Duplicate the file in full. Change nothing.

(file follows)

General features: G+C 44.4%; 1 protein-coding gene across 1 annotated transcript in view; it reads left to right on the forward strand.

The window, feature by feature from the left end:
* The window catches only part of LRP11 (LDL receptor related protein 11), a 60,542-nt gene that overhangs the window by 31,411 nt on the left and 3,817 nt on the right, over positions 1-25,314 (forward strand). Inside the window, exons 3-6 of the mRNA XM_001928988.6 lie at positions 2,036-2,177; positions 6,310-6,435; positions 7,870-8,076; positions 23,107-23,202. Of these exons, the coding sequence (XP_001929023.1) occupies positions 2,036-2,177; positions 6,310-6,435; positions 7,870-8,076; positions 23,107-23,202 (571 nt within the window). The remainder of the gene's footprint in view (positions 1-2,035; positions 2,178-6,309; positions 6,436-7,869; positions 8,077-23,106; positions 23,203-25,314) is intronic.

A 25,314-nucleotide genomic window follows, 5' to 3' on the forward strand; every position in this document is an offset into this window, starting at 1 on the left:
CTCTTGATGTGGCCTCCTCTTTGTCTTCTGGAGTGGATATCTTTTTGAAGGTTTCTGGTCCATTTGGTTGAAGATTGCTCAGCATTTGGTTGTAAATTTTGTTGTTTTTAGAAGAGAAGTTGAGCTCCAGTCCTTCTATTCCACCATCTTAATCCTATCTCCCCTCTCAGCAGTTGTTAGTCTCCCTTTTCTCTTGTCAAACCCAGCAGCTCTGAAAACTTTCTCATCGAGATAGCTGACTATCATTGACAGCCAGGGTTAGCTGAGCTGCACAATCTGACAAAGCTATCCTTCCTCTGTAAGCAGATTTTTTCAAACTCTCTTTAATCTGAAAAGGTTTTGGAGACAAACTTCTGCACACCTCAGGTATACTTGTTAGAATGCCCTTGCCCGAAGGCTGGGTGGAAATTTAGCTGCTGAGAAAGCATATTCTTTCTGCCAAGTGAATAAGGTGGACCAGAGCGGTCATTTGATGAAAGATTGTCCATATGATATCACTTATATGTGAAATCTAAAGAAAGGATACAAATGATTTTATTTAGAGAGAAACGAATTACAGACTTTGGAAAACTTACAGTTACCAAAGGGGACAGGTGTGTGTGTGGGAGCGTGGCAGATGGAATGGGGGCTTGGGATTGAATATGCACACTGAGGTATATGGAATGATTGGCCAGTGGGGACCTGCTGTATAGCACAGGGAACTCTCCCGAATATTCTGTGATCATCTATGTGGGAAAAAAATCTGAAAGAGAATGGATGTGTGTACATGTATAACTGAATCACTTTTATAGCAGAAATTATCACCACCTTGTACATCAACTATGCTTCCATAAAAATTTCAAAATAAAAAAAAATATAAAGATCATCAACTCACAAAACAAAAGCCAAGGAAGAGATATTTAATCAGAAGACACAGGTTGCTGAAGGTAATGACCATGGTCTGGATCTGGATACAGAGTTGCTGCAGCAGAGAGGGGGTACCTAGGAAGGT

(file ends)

General features: G+C 44.4%; 1 protein-coding gene across 1 annotated transcript in view; it reads left to right on the forward strand.

The window, feature by feature from the left end:
* The window catches only part of LRP11 (LDL receptor related protein 11), a 60,542-nt gene that overhangs the window by 31,411 nt on the left and 3,817 nt on the right, over positions 1-25,314 (forward strand). Inside the window, exons 3-6 of the mRNA XM_001928988.6 lie at positions 2,036-2,177; positions 6,310-6,435; positions 7,870-8,076; positions 23,107-23,202. Of these exons, the coding sequence (XP_001929023.1) occupies positions 2,036-2,177; positions 6,310-6,435; positions 7,870-8,076; positions 23,107-23,202 (571 nt within the window). The remainder of the gene's footprint in view (positions 1-2,035; positions 2,178-6,309; positions 6,436-7,869; positions 8,077-23,106; positions 23,203-25,314) is intronic.

A 25,314-nucleotide genomic window follows, 5' to 3' on the forward strand; every position in this document is an offset into this window, starting at 1 on the left:
CTCTTGATGTGGCCTCCTCTTTGTCTTCTGGAGTGGATATCTTTTTGAAGGTTTCTGGTCCATTTGGTTGAAGATTGCTCAGCATTTGGTTGTAAATTTTGTTGTTTTTAGAAGAGAAGTTGAGCTCCAGTCCTTCTATTCCACCATCTTAATCCTATCTCCCCTCTCAGCAGTTGTTAGTCTCCCTTTTCTCTTGTCAAACCCAGCAGCTCTGAAAACTTTCTCATCGAGATAGCTGACTATCATTGACAGCCAGGGTTAGCTGAGCTGCACAATCTGACAAAGCTATCCTTCCTCTGTAAGCAGATTTTTTCAAACTCTCTTTAATCTGAAAAGGTTTTGGAGACAAACTTCTGCACACCTCAGGTATACTTGTTAGAATGCCCTTGCCCGAAGGCTGGGTGGAAATTTAGCTGCTGAGAAAGCATATTCTTTCTGCCAAGTGAATAAGGTGGACCAGAGCGGTCATTTGATGAAAGATTGTCCATATGATATCACTTATATGTGAAATCTAAAGAAAGGATACAAATGATTTTATTTAGAGAGAAACGAATTACAGACTTTGGAAAACTTACAGTTACCAAAGGGGACAGGTGTGTGTGTGGGAGCGTGGCAGATGGAATGGGGGCTTGGGATTGAATATGCACACTGAGGTATATGGAATGATTGGCCAGTGGGGACCTGCTGTATAGCACAGGGAACTCTCCCGAATATTCTGTGATCATCTATGTGGGAAAAAAATCTGAAAGAGAATGGATGTGTGTACATGTATAACTGAATCACTTTTATAGCAGAAATTATCACCACCTTGTACATCAACTATGCTTCCATAAAAATTTCAAAATAAAAAAAAATATAAAGATCATCAACTCACAAAACAAAAGCCAAGGAAGAGATATTTAATCAGAAGACACAGGTTGCTGAAGGTAATGACCATGGTCTGGATCTGGATACAGAGTTGCTGCAGCAGAGAGGGGGTACCTAGGAAGGT